Museum of Art installations in 'Activator' create dynamic environment

Jason Rogenes
"Tanspondor", 2005
Found polysterene, fluorescent lights,
2 transformer boxes, electrical cables, fishing line
45' x 24" x 30"
Credit Line for all images: “Courtesy of Susanne Vielmetter Los Angeles Projects”
Photo Credit: Gene Ogami

A structure made of Styrofoam packing materials and a system that renders museum-goers’ images into sound are among the six artworks in Activator, a group exhibition of installations at the Bates College Museum of Art.

The show opens with a reception and artist gallery talks at 7 p.m. Thursday, Jan. 19, in the museum, located in the Olin Arts Center, 75 Russell St. The exhibition runs through March 20.

Activator is about the inherent ability of installation art to activate the architecture of a space, and the viewer within it, in a manner distinct from two-dimensional art,” says Liz Kelton Sheehan, who curated the show.

“The six installations embody this idea on a number of levels — formally, with color, scale and materials, and conceptually, with the artists’ attention to the viewer’s physical engagement with the work.”

Participating artists are Nate Aldrich and Zach Poff, Astrid Bowlby, Amy Stacey Curtis, Eric Hongisto, Nicola López and Jason Rogenes.

In the last if a series of artist talks about the show, Curtis discusses her work in Olin 104 at 7 p.m. Thursday, Feb. 2. Sheehan, the museum’s assistant curator, offers tours of “Activator” at noon Jan. 24 and March 14.

Admission to the museum and its activities is open to the public at no charge. For more information, please call 207-786-6158 or visit the museum Web site.

The Bates museum hasn’t shown installation work on this scale before, says Sheehan. “These artists are really interested in energizing museum visitors in a different way. They want to make visitors aware of the space they’re in, aware of their bodies in the space and how they move through a work of art — how they respond to it with all of their senses.”

Here’s more about the artists:

N.B. Aldrich and Zach Poff have collaborated in the creation of “Observational Soundscape.” Mounted outside the museum in the Olin Arts Center entryway, the piece uses video, audio and computer technology to transform images of visitors into sound and ambient sound into images. Aldrich and Poff previously installed collaborative work at the University of Maine and Cooper Union School of Art, New York City.

Aldrich is a new-media artist residing in Brooks who creates installation, video, performance and audio art. He teaches at the University of Maine in the new-media department. Poff is a media artist, educator and sound recordist who lives in Brooklyn, N.Y. His work is concerned with the culture of broadcasting, subverting communications technology to reveal the structures and artifacts of media itself.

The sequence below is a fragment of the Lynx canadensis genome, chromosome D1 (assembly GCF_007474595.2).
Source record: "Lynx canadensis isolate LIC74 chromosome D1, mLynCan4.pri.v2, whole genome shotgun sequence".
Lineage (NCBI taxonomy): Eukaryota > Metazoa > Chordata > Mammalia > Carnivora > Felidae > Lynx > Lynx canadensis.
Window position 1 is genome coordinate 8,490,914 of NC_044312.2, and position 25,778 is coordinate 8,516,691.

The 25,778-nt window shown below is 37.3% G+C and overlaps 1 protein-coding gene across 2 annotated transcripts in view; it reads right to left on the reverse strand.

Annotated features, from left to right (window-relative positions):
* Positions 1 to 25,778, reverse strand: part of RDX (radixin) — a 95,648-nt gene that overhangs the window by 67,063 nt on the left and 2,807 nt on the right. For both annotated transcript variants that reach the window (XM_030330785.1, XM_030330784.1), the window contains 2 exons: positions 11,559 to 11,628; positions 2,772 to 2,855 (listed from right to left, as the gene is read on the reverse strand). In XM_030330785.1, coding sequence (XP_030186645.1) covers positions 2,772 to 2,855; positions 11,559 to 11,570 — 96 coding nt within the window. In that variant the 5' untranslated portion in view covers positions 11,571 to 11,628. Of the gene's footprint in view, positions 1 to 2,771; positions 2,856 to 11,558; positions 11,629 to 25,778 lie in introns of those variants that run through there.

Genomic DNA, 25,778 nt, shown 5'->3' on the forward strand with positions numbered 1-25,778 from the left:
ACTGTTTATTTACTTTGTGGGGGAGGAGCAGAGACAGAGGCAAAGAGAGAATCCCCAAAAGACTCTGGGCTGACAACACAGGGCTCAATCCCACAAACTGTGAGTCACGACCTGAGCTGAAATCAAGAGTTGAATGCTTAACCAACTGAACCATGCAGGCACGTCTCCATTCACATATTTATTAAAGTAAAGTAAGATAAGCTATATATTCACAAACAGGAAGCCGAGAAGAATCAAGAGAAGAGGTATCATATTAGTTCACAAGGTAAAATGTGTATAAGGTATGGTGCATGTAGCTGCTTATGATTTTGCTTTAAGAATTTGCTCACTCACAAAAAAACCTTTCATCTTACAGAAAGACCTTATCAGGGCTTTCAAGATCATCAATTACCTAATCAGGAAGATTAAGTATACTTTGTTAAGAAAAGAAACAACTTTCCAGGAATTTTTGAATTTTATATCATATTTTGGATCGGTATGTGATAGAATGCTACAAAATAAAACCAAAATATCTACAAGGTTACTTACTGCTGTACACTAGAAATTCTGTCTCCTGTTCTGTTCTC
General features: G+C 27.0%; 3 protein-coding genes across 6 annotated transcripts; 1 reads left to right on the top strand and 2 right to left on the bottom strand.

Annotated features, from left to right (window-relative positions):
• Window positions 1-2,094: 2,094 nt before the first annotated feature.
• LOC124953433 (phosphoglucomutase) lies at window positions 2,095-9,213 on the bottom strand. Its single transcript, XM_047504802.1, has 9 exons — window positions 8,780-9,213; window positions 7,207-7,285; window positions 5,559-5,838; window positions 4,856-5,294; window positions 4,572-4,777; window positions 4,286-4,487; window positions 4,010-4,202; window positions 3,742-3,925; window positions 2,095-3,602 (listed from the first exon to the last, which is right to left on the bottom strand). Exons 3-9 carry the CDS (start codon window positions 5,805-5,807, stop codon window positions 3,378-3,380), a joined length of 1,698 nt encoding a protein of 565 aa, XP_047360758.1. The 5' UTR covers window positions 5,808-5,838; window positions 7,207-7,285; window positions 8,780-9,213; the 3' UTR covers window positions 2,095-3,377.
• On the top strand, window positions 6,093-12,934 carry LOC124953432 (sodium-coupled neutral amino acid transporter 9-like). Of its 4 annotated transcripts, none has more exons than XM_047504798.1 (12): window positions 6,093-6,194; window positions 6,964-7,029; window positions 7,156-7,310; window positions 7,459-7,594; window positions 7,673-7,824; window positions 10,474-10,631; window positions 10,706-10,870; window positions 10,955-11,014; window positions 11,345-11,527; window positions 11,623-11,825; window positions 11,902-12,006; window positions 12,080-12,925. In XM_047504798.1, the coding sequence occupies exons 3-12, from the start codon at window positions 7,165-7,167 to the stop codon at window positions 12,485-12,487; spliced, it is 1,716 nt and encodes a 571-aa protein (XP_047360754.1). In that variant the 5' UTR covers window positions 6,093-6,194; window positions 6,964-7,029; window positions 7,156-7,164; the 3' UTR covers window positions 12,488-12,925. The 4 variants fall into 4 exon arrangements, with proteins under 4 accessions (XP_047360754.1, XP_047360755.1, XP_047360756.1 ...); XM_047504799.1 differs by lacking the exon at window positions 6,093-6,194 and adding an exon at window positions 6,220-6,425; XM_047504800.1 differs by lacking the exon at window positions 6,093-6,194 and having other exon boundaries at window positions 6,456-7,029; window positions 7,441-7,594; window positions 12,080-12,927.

A native of Bath, a Philadelphia resident and a 2002 graduate of the Skowhegan School of Painting and Sculpture, Astrid Bowlby’s installations operate as both drawing and sculpture. She uses thousands of ink drawings mounted on floor, walls and ceiling to investigate themes such as expansion and contraction, density accumulation and scale.

A resident of Gray, Amy Stacey Curtis is the Maine Arts Commission’s 2005 Individual Artist Fellow for Visual Art. Exploring issues of chaos, order and repetition, Curtis often lists “audience” among the media in her work. At Bates, her “Modulation I” comprises more than 2,000 aluminum cans bearing a color spectrum on the inside and arranged in a circle on the floor.

Eric Hongisto received his bachelor’s degree at the Maine College of Art and also attended the Skowhegan School. A New Jersey resident, he makes murals that exploit the communicative properties of color and that use architecture to prompt viewers to reconsider the space they inhabit.

Nicola López, of Brooklyn, uses a variety of media to explore how place is constructed and represented through drawings, prints, mixed-media collages and installations. A Skowhegan School alumna, she uses the visual language of maps to comment on ways the dominance of technology have affected culture and society.

Jason Rogenes, also of Brooklyn, is a former preparator at the Farnsworth Museum of Art, Rockland, and the fourth Skowhegan School alumnus in “Activator.” Widely exhibited in Maine and across the country, Rogenes uses Styrofoam packing materials to build massive, dramatic structures that he calls “techno-clouds of potential.” At Bates, his installation in the museum stairwell will unify the upper and lower galleries of the museum.

Showing concurrently with Activator is a small exhibition of works, loaned from the Ovitz Family Collection, by British artist Keith Tyson, winner of the 2002 Turner Prize. A multimedia artist known for the playful complexity of his work, Tyson is interested in the way the scientific paradigm — the notion that all things are explainable in scientific terms — is applied across the spectrum of life.

“I’m fascinated by science’s dogmatic determinism, the belief that any event or action, however complex, arises from hydrogen atoms bashing together after the Big Bang,” he said in a Tate Gallery publication in 2002.

The museum is open from 10 a.m. to 5 p.m. Tuesday through Saturday, and is closed Sundays, Mondays and major holidays.

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